In the wake of the earthquake that has killed more than 100,000 people in Haiti, the foreign ministers of several countries calling themselves the “Friends of Haiti” met on Monday in Montreal to discuss plans for “building a new Haiti.” Participants in the Ministerial Preparatory Conference on Haiti, who included Secretary of State Hillary Clinton; representatives of international financial institutions including the World Bank and the International Monetary Fund; and Haitian Prime Minister Jean-Max Bellerive came to what Canadian Foreign Affairs Minister Lawrence Cannon, the conference chair, referred to as a “road map towards Haiti’s reconstruction and development.”
However, the Latin American countries of ALBA–the Bolivarian Alliance for the Americas–who held a counter-conference, and several grassroots Haiti solidarity organizations, who organized protests outside the conference, expressed skepticism that the “Friends of Haiti” and the international financial institutions would work to further the interests of ordinary Haitians.
One of the groups protesting the conference, Haiti Action Montreal, issued a statement warning that “There is a danger that these major powers will try to exploit the earthquake to further narrow pro-corporate ends, if reconstruction of New Orleans after Katrina and in Asia following the tsunami are any indication.”
As Naomi Klein has observed, this process is already underway. The Heritage Foundation think tank’s initial response to the earthquake clearly followed the pattern she documented in her book The Shock Doctrine, by which neoliberal reformers seek to impose an agenda of privatization in times of crisis. It was less than twenty-four hours after Haiti was hit by an earthquake of 7.0 magnitude that the Heritage Foundation issued a release recommending that “In addition to providing immediate humanitarian assistance, the U.S. response to the tragic earthquake in Haiti earthquake offers opportunities to re-shape Haiti’s long-dysfunctional government and economy as well as to improve the public image of the United States in the region.”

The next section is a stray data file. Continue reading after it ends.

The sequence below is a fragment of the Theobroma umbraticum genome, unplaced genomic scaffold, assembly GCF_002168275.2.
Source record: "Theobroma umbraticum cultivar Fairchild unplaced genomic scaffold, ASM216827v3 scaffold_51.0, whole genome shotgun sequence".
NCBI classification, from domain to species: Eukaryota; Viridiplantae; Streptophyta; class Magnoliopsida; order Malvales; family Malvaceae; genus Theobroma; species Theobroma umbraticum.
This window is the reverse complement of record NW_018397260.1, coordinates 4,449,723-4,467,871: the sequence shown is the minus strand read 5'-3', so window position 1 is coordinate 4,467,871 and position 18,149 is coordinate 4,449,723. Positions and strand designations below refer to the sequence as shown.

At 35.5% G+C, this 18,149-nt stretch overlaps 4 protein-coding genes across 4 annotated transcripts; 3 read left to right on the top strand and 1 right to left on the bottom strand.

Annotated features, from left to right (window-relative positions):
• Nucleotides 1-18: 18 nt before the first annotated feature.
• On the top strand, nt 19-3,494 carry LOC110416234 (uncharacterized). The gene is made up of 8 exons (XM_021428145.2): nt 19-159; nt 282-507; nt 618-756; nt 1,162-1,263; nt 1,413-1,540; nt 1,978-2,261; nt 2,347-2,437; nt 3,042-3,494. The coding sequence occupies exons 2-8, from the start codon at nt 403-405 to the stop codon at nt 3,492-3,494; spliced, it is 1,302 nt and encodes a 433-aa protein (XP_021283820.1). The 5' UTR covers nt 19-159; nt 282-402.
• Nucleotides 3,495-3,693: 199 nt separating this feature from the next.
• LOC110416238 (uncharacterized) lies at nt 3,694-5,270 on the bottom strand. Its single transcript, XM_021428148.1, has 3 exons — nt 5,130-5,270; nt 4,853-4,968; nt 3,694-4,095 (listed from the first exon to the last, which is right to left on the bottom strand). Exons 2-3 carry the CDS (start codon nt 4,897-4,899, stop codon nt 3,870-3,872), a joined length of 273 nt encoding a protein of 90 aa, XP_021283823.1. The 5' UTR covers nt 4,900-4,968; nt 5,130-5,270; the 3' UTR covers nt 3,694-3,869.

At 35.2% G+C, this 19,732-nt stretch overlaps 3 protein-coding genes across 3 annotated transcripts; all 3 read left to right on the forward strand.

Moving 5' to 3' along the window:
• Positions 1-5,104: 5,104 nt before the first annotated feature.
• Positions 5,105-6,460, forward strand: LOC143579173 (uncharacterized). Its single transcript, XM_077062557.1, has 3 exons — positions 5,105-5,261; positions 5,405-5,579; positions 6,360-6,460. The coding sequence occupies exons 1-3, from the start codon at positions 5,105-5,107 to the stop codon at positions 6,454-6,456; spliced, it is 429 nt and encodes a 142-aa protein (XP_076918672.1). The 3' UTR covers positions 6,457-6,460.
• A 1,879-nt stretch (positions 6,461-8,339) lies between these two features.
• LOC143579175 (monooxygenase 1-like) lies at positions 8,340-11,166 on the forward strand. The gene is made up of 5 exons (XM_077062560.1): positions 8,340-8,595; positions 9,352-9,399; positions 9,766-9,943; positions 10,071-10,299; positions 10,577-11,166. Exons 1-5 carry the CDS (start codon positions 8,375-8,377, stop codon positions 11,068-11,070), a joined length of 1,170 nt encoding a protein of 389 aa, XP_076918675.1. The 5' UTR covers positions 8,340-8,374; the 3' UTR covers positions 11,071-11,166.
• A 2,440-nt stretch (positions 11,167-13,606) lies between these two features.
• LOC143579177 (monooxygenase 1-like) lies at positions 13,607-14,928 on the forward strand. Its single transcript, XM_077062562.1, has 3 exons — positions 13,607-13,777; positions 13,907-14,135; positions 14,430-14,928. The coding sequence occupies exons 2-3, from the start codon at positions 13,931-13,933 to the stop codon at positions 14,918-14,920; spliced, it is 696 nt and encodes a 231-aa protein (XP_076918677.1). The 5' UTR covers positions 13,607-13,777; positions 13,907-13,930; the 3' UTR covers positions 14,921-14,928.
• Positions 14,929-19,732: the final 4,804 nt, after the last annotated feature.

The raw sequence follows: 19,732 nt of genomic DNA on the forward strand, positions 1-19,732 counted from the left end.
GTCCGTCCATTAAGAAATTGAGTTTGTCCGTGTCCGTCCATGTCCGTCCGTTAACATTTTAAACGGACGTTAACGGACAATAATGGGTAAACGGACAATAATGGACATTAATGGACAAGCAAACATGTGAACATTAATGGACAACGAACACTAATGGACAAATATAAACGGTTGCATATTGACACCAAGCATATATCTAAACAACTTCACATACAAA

That sentiment was echoed by James Dobbins, former special envoy to Haiti under President Bill Clinton and director of the International Security and Defense Policy Center at the RAND Corporation, who stated in a recent op-ed in the New York Times, “This disaster is an opportunity to accelerate oft-delayed reforms,” including “breaking up or at least reorganizing the government-controlled telephone monopoly” and restructuring the ports, which also represent two of Haiti’s few remaining state enterprises.
The World Bank also observed an upside to the catastrophe in Haiti; in a January 18 blog post titled “Haiti earthquake: Out of great disasters comes great opportunity,” a World Bank disaster management analyst recently stated that “there is a silver lining to this great tragedy. Looking back in history, great natural disasters are often a catalyst for huge, positive change.” Even calls for the expansion of Haiti’s sweatshop industry are being made in the media.